Saint Brigid, or to be really correct Saint Brigid of Kildare, is a saint of many names: Brigid of Ireland, Brigit, Bridget, Bridgit, Bríd, Bride, Naomh Bhríde or „Mary of the Gaels“. Living from 451 to 525 (it is said), she was an Irish nun, abbess, founder of several convents, held the rank of bishop and generally venerated as a saint. Considered as one of Ireland's patron saints, she ranks only behind Saint Patrick himself in importance.
Her feast day, Saint Brigid's Day, is February 1st, also the first day of spring in Ireland. But who really was Brigid?
Saint Brigid – A Short Biography
Traditionally, Brigid is thought to have been born at Faughart (County Louth). Her father was Dubhthach, a Leinster pagan chieftain, her mother Brocca, a Pictish Christian. Brigid was named after the goddess Brigid of Dubhthach's religion, a goddess of fire.
In 468 Brigid converted to Christianity, having been a fan of Saint Patrick's preaching for some time. Her father was not pleased when she felt a longing to enter religious life, keeping her at home first. Where she became known for her generosity and charity: Never refusing any poor who came knocking at Dubhthach's door, the household needed a steady supply of milk, flour and other essentials. Having nothing else to hand, she even gave her father's jewelled sword to a leper.
Dubhthach finally gave in, and sent Brigid to a convent, maybe simply to avoid bankruptcy.
Receiving the veil from Saint Mel, Brigid embarked on a career as convent founder, starting in Clara (County Offaly). But her activity in Kildare became most important - around the year 470 she founded Kildare Abbey, a „co-ed“ monastery for both nuns and monks. Kildare comes from cill-dara, meaning „the church of the oak“ - Brigid's cell being under a large oak tree.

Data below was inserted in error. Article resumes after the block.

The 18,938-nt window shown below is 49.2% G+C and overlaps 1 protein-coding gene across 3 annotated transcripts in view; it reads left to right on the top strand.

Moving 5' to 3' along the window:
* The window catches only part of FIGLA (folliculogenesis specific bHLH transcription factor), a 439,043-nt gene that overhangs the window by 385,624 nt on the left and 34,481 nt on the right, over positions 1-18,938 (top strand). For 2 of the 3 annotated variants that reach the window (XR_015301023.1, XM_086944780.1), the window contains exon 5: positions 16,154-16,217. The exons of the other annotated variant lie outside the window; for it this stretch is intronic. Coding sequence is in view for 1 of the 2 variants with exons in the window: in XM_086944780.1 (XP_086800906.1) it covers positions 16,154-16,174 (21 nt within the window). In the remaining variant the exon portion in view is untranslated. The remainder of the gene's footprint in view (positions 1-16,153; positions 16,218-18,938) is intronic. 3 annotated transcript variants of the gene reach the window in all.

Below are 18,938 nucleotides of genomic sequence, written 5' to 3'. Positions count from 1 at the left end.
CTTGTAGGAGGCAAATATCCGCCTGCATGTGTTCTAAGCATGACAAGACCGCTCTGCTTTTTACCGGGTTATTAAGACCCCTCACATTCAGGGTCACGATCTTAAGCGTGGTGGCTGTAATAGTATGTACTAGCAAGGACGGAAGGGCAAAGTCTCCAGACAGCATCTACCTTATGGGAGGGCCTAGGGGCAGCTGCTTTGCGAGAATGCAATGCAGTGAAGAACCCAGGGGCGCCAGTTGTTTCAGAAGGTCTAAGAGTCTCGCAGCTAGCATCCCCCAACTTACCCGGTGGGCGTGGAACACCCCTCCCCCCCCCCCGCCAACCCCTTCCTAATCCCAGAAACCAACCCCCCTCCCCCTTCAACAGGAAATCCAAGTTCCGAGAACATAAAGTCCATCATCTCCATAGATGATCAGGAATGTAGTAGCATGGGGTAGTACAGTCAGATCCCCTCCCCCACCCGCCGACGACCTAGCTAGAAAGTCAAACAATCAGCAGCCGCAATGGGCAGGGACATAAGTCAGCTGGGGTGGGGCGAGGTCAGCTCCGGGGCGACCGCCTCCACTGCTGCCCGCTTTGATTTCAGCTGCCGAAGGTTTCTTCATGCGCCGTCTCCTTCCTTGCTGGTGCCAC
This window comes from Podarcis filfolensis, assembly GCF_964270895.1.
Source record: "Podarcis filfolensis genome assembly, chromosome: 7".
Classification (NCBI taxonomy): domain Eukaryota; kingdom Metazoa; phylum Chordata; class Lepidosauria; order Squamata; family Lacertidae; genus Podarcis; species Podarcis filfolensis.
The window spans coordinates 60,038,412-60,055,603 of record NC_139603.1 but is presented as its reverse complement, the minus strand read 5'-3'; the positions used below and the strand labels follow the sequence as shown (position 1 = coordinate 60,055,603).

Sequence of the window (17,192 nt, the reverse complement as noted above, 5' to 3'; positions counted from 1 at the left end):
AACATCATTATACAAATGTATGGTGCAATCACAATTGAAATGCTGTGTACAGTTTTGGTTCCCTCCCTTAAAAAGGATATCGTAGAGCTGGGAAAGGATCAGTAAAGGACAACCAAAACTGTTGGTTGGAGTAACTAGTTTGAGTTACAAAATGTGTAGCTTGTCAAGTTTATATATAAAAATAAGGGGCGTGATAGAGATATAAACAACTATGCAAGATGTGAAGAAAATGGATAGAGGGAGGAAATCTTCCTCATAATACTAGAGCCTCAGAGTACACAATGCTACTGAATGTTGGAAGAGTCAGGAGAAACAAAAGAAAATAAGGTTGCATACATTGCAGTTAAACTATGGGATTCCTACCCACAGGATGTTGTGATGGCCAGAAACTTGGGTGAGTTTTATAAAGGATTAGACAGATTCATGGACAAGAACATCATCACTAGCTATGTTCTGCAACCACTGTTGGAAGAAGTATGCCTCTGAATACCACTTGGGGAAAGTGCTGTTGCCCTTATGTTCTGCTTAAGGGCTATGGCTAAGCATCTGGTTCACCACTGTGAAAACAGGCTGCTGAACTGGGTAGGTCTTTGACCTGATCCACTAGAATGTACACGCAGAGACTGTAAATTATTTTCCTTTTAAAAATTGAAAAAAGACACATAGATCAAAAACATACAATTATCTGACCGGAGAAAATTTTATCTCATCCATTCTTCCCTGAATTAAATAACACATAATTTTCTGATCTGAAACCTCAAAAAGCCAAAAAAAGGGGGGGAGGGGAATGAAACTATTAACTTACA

As abbess, Brigid held considerable power – in fact she became a bishop in all but name. The abbesses of Kildare had an administrative authority equal to that of a bishop until 1152.
Dying in or around 525, Brigid was first buried in a tomb before the high altar of Kildare's abbey church. Later her remains are said to have been exhumed and transported to Downpatrick - to rest with the two other patron saints of Ireland, Patrick and Columba (Columcille).
The Religious Impact of Saint Brigid
In Ireland, Brigid was quickly and still is regarded as the most holy native saint after Patrick – a ranking that secured her the somewhat ambiguous name of „Mary of the Gaels“ (maybe she was a virgin, but she certainly had no virgin birth). Brigid remains a popular name in Ireland. And hundreds of place-names honouring Brigid are found all over Ireland, but also in neighbouring Scotland: The ever-popular Kilbride (Church of Brigid), Templebride or Tubberbride are just a few examples.
Irish missionaries made Brigid a popular saint for converted pagans all over Europe too – especially in pre-reformation times Brigid of Kildare had many British and continental followers, though the distinction to other saints of the same name is occasionally blurry.
The Sign of Saint Brigid's Cross
According to legend, Brigid made a cross from rushes for a dying man she was keen to convert. Though the origins of this story are unknown, even today many households in Ireland have a Saint Brigid's Cross in honour of the saint. The cross may take several forms, but in its most common appearance it bears a (distant) resemblance to a fylfot or even swastika.
Apart from religious reasons, keeping a Saint Brigid's Cross in its traditional place is prudent for practical purposes: It is believed that hanging the cross from the ceiling or the roof itself is a sure-fire way to preserve the home from fire. Note that one of Brigid's innovations in Kildare was an eternal fire. And that the pagan goddess she was named after ... was a fire goddess.